In 2019, the U.S. Court of Appeals for the Federal Circuit docketed just over 650 appeals from the U.S. Patent and Trademark Office (USPTO). That is the highest number since the Court started to hear post-American Invents Act (AIA) cases in 2014, breaking the previous record from 2016. Cases from the USPTO, for the fourth straight year, remain the largest contributor to the Federal Circuit’s docket. Despite the continued high volume, average appeal pendency for 2019 remains fairly stable at around 15 to 16 months. Notably, appeals taken from federal district courts dropped to their lowest number in the past decade, to around half those taken from the USPTO.

Overall, outcomes for Patent Trial and Appeal Board (PTAB) cases have remained fairly consistent. As in 2018, the Court affirmed about 75% of all decisions, remanded about 20%, and reversed only 5%. The Court’s use of Rule 36 summary affirmances remained at over 50%. The remainder of the cases were about evenly split between precedential and non-precedential opinions, at about 20% each. For a more complete summary of statistical trends, see the middle spread of this report.

On the merits, 2019 saw several significant decisions related to PTAB practice and procedure. Most important was Arthrex, where the Federal Circuit held that the Administrative Patent Judges constituting the PTAB were unconstitutionally appointed. Stay tuned in 2020 for final resolution of that issue. We chose one Supreme Court case, Kisor, even though it did not come from the PTAB, because it touched on the level of deference the Court owes to administrative agencies like the USPTO. The rest of the cases we selected cover important issues such as standing, sovereign immunity, collateral estoppel, constitutionality, and antedating references. After most cases, we list related cases that have further clarified the law on those points.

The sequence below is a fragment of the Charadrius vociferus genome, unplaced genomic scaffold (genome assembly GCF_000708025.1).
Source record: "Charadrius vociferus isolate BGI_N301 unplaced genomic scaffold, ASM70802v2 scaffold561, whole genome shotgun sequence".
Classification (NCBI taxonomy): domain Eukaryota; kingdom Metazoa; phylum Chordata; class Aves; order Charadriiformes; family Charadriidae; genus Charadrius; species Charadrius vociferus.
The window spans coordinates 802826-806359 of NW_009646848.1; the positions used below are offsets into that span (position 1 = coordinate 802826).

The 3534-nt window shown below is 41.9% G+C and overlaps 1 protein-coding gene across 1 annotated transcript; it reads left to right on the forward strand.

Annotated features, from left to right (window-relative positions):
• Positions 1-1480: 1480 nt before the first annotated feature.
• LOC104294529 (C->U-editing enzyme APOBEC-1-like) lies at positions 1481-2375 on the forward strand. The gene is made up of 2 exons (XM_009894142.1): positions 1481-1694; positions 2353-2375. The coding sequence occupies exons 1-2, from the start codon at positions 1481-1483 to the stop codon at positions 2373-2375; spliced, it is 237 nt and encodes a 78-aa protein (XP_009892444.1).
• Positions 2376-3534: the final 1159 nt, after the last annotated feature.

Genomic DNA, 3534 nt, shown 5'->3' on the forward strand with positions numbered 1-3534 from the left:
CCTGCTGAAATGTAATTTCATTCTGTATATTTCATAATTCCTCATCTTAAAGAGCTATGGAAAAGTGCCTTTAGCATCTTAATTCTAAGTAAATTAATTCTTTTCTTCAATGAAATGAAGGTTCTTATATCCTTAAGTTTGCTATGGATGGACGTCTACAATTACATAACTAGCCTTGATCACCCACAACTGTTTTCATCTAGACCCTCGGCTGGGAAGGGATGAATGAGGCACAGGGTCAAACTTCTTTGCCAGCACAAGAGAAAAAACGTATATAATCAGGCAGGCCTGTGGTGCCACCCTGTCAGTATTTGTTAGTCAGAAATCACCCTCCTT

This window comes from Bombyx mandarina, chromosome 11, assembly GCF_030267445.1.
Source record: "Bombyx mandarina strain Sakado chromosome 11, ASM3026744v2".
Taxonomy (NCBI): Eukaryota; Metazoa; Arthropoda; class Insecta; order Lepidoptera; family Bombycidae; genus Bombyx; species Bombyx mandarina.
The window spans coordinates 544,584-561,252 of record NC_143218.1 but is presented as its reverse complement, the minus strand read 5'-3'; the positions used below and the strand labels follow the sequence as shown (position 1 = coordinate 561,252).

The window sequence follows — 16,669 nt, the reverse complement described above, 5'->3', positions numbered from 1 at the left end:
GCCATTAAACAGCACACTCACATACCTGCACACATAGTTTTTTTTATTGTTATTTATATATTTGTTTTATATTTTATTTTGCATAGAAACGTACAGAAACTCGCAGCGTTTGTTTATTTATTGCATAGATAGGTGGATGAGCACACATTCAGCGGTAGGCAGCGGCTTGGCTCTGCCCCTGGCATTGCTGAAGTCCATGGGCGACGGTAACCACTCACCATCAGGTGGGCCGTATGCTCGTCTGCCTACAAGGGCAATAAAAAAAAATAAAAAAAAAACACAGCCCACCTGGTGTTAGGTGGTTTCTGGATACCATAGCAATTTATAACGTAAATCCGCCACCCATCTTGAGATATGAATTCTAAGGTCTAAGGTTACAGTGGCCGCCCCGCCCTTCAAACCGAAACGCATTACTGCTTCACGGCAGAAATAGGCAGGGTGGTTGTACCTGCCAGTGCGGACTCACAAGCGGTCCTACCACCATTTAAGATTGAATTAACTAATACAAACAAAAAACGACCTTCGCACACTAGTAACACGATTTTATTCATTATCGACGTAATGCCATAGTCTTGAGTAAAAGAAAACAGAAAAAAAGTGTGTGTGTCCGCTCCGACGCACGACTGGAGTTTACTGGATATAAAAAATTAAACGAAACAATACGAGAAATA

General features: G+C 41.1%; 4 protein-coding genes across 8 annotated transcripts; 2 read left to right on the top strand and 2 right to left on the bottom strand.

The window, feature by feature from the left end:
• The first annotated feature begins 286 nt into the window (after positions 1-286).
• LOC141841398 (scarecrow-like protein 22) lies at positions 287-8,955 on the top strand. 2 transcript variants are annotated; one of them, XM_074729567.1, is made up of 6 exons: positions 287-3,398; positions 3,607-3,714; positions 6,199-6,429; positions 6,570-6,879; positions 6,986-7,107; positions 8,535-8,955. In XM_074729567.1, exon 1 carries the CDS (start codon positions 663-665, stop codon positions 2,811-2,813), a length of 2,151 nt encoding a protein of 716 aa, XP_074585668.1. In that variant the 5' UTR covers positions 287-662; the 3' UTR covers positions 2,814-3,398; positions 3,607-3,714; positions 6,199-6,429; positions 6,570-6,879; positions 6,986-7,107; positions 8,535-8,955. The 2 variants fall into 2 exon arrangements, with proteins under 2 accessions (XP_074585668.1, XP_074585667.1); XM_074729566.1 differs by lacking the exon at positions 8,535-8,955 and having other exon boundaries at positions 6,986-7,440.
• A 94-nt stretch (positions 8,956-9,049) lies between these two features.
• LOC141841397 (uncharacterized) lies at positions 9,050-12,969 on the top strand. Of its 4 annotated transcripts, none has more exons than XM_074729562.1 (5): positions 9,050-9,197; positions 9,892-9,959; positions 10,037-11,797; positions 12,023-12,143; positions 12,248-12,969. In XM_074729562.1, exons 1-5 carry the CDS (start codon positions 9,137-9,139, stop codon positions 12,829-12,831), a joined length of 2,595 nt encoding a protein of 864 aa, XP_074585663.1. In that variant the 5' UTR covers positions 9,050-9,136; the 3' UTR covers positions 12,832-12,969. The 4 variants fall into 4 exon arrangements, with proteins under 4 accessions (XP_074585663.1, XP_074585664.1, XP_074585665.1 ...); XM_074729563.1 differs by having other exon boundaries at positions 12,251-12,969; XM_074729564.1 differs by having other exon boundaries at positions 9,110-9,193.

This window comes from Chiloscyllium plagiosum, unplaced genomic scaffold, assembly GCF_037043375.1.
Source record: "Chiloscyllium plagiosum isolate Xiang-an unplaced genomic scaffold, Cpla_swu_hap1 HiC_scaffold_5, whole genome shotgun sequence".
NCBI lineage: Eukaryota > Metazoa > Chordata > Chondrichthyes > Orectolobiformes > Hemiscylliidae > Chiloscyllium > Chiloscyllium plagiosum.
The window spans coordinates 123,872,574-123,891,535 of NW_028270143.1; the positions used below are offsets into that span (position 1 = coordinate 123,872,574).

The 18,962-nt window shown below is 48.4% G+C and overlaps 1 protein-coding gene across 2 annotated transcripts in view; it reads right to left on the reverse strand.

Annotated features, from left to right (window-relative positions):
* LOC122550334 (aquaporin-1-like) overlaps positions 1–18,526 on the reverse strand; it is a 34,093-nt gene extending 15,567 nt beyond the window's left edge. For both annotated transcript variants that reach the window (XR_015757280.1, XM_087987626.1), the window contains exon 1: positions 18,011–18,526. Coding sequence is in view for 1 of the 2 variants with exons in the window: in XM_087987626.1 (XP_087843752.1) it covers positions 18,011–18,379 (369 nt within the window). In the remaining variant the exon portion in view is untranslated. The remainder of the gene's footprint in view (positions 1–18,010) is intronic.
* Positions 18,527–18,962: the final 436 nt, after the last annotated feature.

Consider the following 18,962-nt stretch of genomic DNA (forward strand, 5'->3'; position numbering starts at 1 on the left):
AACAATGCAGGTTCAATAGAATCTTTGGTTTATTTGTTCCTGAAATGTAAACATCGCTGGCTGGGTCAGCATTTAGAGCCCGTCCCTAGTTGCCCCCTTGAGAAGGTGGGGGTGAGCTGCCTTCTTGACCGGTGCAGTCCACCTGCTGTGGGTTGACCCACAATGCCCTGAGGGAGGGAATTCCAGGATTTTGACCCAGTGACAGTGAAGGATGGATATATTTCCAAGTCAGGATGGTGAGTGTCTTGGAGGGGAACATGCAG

Developing summaries and statistics, like those on the following pages, is a collaborative process. We thank our co-authors—Byron Pickard, Deirdre Wells, Kristina Caggiano Kelly, Pauline Pelletier, Trey Powers, William Milliken, and Anna Phillips.

Thank you for your interest. Please feel free to reach out to either of us if you have questions or want to discuss the current state and future of Federal Circuit appeals.

You may view report content via the links below and/or download the full report by clicking the “Download PDF” button.

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